2021 PAGCOR Earnings Report Points To Philippine Gambling Recovery

As COVID-19 restrictions begin to ease up, the gambling market in the Philippines is demonstrating a sharp year-over-year recovery.

Naturally, legal sports betting has gone up considerably lately, with major domestic and international leagues resuming mostly uninterrupted activities. For example, the 2021 PBA Governors’ Cup is back up and running, and the games have so far been contested without issue.

As of February 9, the standings look like this, with six teams having already punched their tickets to the quarterfinal round:

  1. Magnolia Hotshots 9-2 (twice-to-beat)
  2. NLEX Road Warriors 8-3 (twice-to-beat)
  3. San Miguel Beermen 7-4 (bracket status TBA)
  4. Meralco Bolts 6-4 (bracket status TBA)
  5. TNT Tropang Giga 6-4 (bracket status TBA)
  6. Barangay Ginebra San Miguel 6-5 (bracket status TBA)
  7. Alaska Aces 6-5 (playoff status TBA)
  8. NorthPort Batang Pier 5-5 (playoff status TBA)
  9. Phoenix LPG Fuel Masters 5-5 (playoff status TBA)
  10. Rain or Shine Elasto Painters 3-8 (eliminated)
  11. Terrafirma Dyip 2-9 (eliminated)
  12. Blackwater Bossing 1-10 (eliminated)

Of course, sports gambling – while it turns a large handle in the Philippines – is not the main driver of the gambling industry.

Even larger than sabong/e-Sabong – which takes in more wagers and earns more revenue per month than all Las Vegas sports betting combinedcasino gambling is where the money is.

Ironically, of course, brick-and-mortar casino gambling in the Philippines is limited to players of so-called VIP status. It is common practice in the country for retail Manila casinos and other PAGCOR-licensed properties to only allow players that qualify financially as among the top tier of earners.

This, presumably, is to reserve most retail gaming floor space for travelers and tourists, but it’s also ostensibly to combat potential gambling addiction issues and how they might impact the larger Philippine economy if left unchecked.

Nevertheless, the upshot is simply that – domestically – the vast majority of gamblers in the Philippines participate in the pastime via legal offshore casinos.

And naturally, the revenues earned by these businesses is untaxed. In other words, the Philippine government only realizes tax gains from domestic vendors who do comparatively limited business.

Still, that business is finally picking back up.

Before the coronavirus pandemic, the Philippines was primed to overtake Macau as the largest destination gambling hub in Southeast Asia. However, after Manila casinos were shuttered or otherwise capacity-restricted for most of 2020 and much of 2021, that trajectory was derailed a bit.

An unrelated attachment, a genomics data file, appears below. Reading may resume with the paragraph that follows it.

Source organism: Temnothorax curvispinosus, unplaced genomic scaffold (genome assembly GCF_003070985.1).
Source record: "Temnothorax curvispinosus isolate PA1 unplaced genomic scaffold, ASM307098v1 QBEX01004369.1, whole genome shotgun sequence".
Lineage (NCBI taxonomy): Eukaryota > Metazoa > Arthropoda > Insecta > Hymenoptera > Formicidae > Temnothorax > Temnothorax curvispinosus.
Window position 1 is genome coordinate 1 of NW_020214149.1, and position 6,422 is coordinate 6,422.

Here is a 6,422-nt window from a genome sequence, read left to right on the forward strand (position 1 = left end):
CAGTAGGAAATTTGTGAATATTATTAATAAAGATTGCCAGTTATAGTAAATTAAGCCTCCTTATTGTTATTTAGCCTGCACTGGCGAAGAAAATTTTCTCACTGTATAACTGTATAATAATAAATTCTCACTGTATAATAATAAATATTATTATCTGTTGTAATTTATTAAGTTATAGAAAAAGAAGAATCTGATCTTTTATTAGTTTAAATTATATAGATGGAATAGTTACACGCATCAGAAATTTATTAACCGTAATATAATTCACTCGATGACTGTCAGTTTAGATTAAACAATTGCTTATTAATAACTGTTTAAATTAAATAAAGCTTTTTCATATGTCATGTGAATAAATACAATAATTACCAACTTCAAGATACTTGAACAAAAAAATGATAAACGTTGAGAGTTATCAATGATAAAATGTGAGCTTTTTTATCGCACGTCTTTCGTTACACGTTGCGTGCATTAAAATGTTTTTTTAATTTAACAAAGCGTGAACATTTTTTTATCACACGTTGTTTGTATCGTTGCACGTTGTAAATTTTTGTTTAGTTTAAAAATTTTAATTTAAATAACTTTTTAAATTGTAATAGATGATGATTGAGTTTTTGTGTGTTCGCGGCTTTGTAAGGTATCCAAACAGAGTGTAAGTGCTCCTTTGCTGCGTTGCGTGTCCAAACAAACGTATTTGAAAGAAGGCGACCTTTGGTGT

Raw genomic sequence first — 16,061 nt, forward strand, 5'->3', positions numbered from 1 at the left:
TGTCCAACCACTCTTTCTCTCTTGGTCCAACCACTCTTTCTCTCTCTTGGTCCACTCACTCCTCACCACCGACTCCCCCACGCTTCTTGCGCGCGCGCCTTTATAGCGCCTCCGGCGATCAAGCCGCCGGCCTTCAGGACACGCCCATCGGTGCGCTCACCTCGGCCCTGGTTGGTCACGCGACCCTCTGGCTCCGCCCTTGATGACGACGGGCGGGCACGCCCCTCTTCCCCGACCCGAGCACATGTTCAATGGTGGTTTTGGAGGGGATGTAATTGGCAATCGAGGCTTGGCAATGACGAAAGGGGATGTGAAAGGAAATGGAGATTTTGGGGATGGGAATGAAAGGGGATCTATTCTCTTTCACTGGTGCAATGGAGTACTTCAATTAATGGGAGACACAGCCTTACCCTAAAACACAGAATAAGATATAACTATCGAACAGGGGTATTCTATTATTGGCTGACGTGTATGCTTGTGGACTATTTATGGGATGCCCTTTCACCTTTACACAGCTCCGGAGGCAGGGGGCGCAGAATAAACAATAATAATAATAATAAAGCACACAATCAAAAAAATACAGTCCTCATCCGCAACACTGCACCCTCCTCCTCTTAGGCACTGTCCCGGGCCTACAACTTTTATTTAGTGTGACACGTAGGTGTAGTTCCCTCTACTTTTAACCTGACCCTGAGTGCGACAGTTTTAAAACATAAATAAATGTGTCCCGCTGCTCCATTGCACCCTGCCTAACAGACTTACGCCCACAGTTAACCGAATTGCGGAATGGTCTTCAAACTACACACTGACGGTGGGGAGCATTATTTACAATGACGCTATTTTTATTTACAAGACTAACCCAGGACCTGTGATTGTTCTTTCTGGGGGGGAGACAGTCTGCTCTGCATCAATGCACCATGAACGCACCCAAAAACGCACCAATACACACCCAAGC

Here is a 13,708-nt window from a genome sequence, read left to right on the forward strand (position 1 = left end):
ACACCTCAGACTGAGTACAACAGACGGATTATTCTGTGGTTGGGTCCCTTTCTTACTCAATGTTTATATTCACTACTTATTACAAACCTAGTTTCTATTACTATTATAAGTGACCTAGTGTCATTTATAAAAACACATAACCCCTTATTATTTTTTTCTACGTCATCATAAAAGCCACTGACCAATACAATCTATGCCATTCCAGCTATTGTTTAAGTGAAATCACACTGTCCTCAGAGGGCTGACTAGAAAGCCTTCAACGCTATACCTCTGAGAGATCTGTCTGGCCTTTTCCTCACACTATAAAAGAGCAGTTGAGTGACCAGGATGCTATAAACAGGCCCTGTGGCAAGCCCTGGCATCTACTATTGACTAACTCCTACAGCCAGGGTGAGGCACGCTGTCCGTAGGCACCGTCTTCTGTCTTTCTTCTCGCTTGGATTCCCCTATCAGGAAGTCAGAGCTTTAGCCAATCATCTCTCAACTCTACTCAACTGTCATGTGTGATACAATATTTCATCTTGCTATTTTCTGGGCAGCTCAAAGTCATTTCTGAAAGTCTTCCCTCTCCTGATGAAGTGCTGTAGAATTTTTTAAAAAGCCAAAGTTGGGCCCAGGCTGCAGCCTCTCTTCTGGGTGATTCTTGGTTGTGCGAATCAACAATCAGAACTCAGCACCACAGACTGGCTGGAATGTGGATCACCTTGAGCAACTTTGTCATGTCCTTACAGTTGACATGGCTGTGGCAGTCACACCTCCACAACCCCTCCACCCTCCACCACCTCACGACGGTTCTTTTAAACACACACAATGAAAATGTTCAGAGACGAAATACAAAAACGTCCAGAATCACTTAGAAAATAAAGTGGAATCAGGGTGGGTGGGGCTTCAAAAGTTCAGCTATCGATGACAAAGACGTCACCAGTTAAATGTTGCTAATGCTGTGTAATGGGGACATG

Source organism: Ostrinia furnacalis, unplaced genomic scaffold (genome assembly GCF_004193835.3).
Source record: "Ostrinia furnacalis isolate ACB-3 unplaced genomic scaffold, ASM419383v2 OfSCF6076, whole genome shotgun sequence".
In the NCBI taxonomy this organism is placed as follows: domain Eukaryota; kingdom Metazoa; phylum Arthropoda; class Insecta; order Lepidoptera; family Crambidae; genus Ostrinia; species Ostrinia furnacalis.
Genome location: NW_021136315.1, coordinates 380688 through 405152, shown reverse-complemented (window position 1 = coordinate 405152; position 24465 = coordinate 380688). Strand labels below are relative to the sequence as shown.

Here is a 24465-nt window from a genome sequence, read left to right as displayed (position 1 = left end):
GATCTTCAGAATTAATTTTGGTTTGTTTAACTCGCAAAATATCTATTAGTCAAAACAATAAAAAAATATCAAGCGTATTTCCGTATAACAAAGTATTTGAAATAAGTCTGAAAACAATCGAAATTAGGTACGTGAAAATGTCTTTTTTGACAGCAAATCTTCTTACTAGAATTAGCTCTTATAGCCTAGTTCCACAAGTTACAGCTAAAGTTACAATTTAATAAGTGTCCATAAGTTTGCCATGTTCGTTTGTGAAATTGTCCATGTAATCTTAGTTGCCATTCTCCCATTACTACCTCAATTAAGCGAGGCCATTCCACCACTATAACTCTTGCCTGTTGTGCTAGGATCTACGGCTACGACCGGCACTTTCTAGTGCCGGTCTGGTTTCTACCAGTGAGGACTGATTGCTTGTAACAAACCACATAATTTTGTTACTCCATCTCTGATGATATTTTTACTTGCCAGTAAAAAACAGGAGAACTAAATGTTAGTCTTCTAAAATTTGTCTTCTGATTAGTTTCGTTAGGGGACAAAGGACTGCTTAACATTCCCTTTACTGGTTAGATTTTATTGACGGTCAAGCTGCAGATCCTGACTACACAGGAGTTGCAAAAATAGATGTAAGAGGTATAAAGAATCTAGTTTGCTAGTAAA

Now, though, it seems like everything’s back on track.

PAGCOR just released its complete 2021 earnings report, and the gaming industry’s revenue figures are up 14.5% from 2020. Total earnings are reported at PHP 131 billion (US $2.2 billion), with a quarterly breakdown as follows:

  • Q1 2021 – PHP 30 billion (US $582 million)
  • Q2 2021 – PHP 21.7 billion (US $421 million)
  • Q3 2021 – PHP 26.9 billion (US $505 million)
  • Q4 2021 – PHP 34.5 billion (US $670 million)

As you can see, the quarterly earnings align with the state of lockdowns in the nation, with Q4 representing the most open marketplace since COVID began, while Q1 benefited from temporarily lifted restrictions at the beginning of the year.

Per Gambling News, Entertainment City is the biggest mover and shaker for the industry in terms of gross gaming revenue (GGR), which is to be expected:

[Philippine] licensed casinos have reported a total of PHP 88.4 billion ($1.7 billion) in GGR during 2021. Breaking down the total shows that Entertainment city has reported PHP 78.9 billion ($1.5 billion) in GGR last year, while Clark reported PHP 8.7 billion ($169 million). In contrast, Fiesta has seen only PHP 668 million ($13 million) in GGR during 2021.

In the case of the Okada Manila casino particularly, its strong earnings in 2021 should go a long way toward driving up its stock price once the venue is listed on the Nasdaq big board later this year.

The investment enthusiasm around the brand isn’t based only on its year-over-year recovery, but also on global demand for gambling as casino markets the world over come out of the pandemic.

Per Forbes:

[The Okada Manila] resort said in January that total revenue increased 24% to $399.6 million in 2021 from the previous year, bolstered by strong gaming revenues particularly in the fourth quarter as well as contributions from its retail, entertainment and dining outlets. Okada Manila’s Tokyo-listed parent Universal Entertainment said last month the Philippine property narrowed its operating loss to 1.87 billion yen ($16.3 million) last year from a loss 9 billion yen in 2020.

“Coming out of the pandemic, there’s tremendous pent-up demand, not just in the Philippines, but also in Macau and throughout the region,” Jason Ader, chairman and CEO of 26 Capital, said… “We saw evidence of that last year in Las Vegas, which had its absolute best year ever, with no business travel and convention travel.”

Things are finally starting to look up!